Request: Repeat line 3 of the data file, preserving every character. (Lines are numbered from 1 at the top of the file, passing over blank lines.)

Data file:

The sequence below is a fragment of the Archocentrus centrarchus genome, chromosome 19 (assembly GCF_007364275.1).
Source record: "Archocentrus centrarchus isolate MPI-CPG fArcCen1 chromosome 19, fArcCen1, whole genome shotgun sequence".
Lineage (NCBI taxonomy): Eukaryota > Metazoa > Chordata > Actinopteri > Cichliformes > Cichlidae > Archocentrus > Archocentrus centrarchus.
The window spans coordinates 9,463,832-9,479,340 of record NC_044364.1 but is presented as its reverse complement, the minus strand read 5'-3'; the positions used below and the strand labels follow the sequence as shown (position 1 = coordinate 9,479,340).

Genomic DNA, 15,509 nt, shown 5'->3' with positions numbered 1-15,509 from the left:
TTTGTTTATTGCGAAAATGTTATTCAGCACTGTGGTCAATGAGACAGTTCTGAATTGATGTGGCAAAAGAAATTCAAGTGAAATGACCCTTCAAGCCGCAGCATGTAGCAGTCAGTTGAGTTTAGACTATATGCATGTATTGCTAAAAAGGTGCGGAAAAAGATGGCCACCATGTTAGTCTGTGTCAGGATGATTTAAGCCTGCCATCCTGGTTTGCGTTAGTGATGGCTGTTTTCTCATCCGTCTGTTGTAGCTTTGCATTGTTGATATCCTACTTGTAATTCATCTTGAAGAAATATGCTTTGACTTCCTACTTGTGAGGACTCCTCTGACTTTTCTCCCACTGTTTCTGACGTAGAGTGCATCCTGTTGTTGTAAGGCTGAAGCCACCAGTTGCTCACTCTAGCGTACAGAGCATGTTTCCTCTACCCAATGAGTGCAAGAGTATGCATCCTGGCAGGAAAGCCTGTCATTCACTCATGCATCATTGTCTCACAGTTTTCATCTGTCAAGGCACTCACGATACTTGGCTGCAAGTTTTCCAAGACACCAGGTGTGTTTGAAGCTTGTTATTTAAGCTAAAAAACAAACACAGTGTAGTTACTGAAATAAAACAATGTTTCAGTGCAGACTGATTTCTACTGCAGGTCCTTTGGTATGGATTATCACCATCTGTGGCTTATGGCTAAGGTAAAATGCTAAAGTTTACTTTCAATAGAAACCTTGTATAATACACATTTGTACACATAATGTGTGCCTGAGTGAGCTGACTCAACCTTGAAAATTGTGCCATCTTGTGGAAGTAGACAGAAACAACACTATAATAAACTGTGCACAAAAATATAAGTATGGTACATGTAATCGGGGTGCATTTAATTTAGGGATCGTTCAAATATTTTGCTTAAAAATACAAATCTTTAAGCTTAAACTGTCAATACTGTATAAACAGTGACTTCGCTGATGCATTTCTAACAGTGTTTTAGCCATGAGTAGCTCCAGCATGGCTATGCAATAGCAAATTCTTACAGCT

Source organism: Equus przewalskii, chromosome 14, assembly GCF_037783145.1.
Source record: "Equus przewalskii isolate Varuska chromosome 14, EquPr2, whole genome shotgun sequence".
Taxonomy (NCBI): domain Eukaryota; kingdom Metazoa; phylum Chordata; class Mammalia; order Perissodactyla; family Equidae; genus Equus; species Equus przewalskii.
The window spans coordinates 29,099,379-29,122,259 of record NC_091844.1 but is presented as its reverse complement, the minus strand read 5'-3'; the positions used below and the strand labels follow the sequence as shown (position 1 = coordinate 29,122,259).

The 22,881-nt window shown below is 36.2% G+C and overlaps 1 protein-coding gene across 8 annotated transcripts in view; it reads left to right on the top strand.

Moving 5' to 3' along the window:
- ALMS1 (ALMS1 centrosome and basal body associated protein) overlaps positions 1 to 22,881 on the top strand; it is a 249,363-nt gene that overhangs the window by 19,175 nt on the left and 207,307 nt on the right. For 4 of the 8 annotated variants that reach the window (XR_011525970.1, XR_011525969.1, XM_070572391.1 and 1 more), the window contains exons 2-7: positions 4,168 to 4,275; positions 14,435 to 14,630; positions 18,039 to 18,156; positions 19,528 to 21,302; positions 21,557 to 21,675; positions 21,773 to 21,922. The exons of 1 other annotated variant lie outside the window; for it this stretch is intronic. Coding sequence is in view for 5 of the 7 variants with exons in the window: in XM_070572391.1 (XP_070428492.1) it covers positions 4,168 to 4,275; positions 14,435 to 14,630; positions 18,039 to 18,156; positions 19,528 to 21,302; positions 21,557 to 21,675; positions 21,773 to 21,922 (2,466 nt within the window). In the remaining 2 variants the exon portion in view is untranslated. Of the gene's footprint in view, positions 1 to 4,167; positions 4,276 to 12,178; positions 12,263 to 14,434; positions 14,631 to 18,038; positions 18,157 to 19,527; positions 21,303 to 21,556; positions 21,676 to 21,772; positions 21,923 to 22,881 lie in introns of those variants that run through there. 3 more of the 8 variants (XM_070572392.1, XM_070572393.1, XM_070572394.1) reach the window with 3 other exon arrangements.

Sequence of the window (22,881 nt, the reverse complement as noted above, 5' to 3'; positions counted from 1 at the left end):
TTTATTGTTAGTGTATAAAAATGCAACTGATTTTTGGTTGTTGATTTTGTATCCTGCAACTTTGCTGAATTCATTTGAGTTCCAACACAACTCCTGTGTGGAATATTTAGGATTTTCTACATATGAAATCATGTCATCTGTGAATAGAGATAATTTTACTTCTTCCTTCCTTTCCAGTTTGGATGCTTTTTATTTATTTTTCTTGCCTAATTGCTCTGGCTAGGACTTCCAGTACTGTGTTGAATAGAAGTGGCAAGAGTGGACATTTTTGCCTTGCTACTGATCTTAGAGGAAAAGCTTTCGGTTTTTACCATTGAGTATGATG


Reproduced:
Lineage (NCBI taxonomy): Eukaryota > Metazoa > Chordata > Actinopteri > Cichliformes > Cichlidae > Archocentrus > Archocentrus centrarchus.